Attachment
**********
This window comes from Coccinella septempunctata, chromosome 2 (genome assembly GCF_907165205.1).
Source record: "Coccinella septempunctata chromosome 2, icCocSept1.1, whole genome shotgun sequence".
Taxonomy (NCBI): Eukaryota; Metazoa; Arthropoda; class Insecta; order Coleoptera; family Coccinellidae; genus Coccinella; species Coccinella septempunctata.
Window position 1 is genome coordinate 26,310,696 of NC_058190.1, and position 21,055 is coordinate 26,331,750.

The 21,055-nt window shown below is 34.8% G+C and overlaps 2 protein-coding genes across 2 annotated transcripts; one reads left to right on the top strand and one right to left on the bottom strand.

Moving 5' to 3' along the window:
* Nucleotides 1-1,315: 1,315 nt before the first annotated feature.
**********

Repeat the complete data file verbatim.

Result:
This window comes from Coccinella septempunctata, chromosome 2 (genome assembly GCF_907165205.1).
Source record: "Coccinella septempunctata chromosome 2, icCocSept1.1, whole genome shotgun sequence".
Taxonomy (NCBI): Eukaryota; Metazoa; Arthropoda; class Insecta; order Coleoptera; family Coccinellidae; genus Coccinella; species Coccinella septempunctata.
Window position 1 is genome coordinate 26,310,696 of NC_058190.1, and position 21,055 is coordinate 26,331,750.

The 21,055-nt window shown below is 34.8% G+C and overlaps 2 protein-coding genes across 2 annotated transcripts; one reads left to right on the top strand and one right to left on the bottom strand.

Moving 5' to 3' along the window:
* Nucleotides 1-1,315: 1,315 nt before the first annotated feature.